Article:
Emerald: I know you’ve been somebody who’s definitely been all about it when it comes to trying to help with economic opportunities in this area. Tell me a bit about what you would hope to do — especially with so many people with COVID and also the pandemic of displacement and gentrification — what your plans would be at the state level to attempt to enhance economic opportunity for folks in this district.

CS: You know, one of the things I’d like to do at an entry level is, for one, to bring back the net state tax revenue from cannabis sales in our district — and across the state — but specifically our district … like, that’s actual cash. That’s revenue that exists right now, right? So for example, $1.2 million dollars goes to the State Patrol for their D.A.R.E. program. The State Patrol doesn’t have a real presence in our district, and so that’s something we could do immediately is be able to bring cannabis revenues back into our district and … use those cannabis revenues to not only spark economic development through microgrants to small business but also employ young people.

I’m a big fan of PLAs [Project Labor Agreements], and so I want to be able to see public works and public projects use local people. One of the things I would do immediately is look at projects we have where we can bring out discrete elements, right, and … there’s capital dollars where we’re spending money that we could [use to] employ regular people. So that’s one of the things, and obviously I want to drill that down to youth employment.

Emerald: In terms of issues that are impacting our youth, there’s been an uptick in gun violence in South King County, with many structural factors in play. What are your ideas around addressing gun violence from the state level?

CS: Well, you know, again, at the state level I want to be able to secure resources such as cannabis funding to be able to immediately put resources into our young people … and to find more opportunities for them. When you fund engaged, happy young people, I believe that violence will go down. In the short term, I’m promoting using existing resources — revenue sources that are flowing out of our community to go back into local programs such as Community Passageways. You know, of course everybody likes to name-drop that, but that’s actually somebody — Dom Davis has actually endorsed our campaign. He is another community leader that I grew up with.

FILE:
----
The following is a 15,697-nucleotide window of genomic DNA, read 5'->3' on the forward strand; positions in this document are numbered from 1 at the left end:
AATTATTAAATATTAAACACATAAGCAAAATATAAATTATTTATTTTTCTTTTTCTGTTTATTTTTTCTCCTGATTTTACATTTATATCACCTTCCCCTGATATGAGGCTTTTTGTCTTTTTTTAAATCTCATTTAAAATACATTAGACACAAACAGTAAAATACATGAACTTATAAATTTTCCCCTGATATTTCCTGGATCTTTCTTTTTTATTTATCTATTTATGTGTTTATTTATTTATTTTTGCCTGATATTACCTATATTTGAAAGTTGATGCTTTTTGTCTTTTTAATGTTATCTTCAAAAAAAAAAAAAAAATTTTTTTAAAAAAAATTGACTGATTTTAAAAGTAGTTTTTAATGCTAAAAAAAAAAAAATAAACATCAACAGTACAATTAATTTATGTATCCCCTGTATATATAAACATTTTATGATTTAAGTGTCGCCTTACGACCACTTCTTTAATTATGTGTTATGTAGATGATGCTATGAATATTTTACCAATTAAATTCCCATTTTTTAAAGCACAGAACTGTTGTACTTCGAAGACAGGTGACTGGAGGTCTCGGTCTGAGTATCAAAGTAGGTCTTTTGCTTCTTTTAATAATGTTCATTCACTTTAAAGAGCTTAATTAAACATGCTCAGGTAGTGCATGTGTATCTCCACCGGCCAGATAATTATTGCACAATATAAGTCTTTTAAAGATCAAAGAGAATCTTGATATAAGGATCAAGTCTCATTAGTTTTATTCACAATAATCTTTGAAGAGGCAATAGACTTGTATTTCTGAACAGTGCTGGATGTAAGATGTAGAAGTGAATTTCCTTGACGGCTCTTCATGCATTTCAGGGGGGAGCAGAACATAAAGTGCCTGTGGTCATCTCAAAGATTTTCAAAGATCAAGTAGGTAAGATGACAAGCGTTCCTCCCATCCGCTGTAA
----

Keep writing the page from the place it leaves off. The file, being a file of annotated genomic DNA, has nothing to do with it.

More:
And so at the state level I’d like to look at earmarks for programs that are doing amazing work and have result-based outcomes. And then, in the longer term, what I want to do is be able to also work on strengthening programs in our high schools and even in the middle schools to restore our ability to get people into the trades and other careers.

Everybody is focused on college, and what we’re finding is that a lot of young people are being left behind, and so I really want to focus on the trades and really just showing … through opportunity and engagement, I think we’ll be able to reduce youth violence. We want to engage people before they hit the juvenile justice system. And that’s through opportunity — education and opportunity; economic opportunity where you can really see the connection for your future.

Emerald: So, another topic that’s top-of-mind for many people is police accountability. You’ve obviously been privy to those conversations in your activism, but what is your approach to dealing with it? 

CS: You know, my approach is that we need to focus on our contracts with our officers and the way that we recruit officers and also really look at laws and ordinances that are already on the books. And funding … community-based solutions or other institutions that seek to analyze and investigate these claims. … you know, no matter how much we cut the budget, that does zero to deal with entrenched officers who have shown by their actions that they really don’t see themselves as protectors and guardians of this community, right? And so that’s a real issue that I feel is being left off the table. And we can address that issue through our contracts where, one, we’re just able to have better oversight and we have a pathway for officers to exit the department. Currently, we have contracts tying leadership’s hands. 

I would say one of the things that’s not ever mentioned in any of these conversations is [former SPD Chief] Carmen Best tried to fire a lot of officers, but the contract, [via] arbitration, allows these officers to get their job[s] back. And that’s something that nobody’s really talking about, right? 

If you were in charge at a restaurant, and you’re the chef, and the owner of the restaurant — not you, but you’re the head chef — makes a deal with all of the sous chefs, the people that work underneath you, that says basically no matter what, you have to go to this third party to negotiate your jobs, and so every time somebody burned up a meal or did something that you feel they should be fired for, they could go to arbitration [with] somebody that doesn’t even work at the restaurant and they could get their job back. What kind of restaurant would that be if you were the chef there and these people can get their job back?